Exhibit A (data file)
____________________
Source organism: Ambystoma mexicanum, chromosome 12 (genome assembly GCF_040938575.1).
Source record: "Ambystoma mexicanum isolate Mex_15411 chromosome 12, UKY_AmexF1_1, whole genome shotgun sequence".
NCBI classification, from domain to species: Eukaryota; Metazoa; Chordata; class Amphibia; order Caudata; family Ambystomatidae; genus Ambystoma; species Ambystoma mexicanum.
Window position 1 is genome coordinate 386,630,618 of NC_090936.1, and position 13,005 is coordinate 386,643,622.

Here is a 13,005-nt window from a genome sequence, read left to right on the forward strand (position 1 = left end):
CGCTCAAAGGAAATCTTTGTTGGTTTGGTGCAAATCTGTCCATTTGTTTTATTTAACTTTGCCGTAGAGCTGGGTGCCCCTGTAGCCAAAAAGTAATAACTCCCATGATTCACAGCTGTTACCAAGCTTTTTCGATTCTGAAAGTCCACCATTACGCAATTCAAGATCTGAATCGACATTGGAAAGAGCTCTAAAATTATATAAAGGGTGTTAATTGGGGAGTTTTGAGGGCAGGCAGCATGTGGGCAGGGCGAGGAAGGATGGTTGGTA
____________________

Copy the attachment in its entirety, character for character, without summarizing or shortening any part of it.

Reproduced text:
Source organism: Ambystoma mexicanum, chromosome 12 (genome assembly GCF_040938575.1).
Source record: "Ambystoma mexicanum isolate Mex_15411 chromosome 12, UKY_AmexF1_1, whole genome shotgun sequence".
NCBI classification, from domain to species: Eukaryota; Metazoa; Chordata; class Amphibia; order Caudata; family Ambystomatidae; genus Ambystoma; species Ambystoma mexicanum.
Window position 1 is genome coordinate 386,630,618 of NC_090936.1, and position 13,005 is coordinate 386,643,622.

Here is a 13,005-nt window from a genome sequence, read left to right on the forward strand (position 1 = left end):
CGCTCAAAGGAAATCTTTGTTGGTTTGGTGCAAATCTGTCCATTTGTTTTATTTAACTTTGCCGTAGAGCTGGGTGCCCCTGTAGCCAAAAAGTAATAACTCCCATGATTCACAGCTGTTACCAAGCTTTTTCGATTCTGAAAGTCCACCATTACGCAATTCAAGATCTGAATCGACATTGGAAAGAGCTCTAAAATTATATAAAGGGTGTTAATTGGGGAGTTTTGAGGGCAGGCAGCATGTGGGCAGGGCGAGGAAGGATGGTTGGTA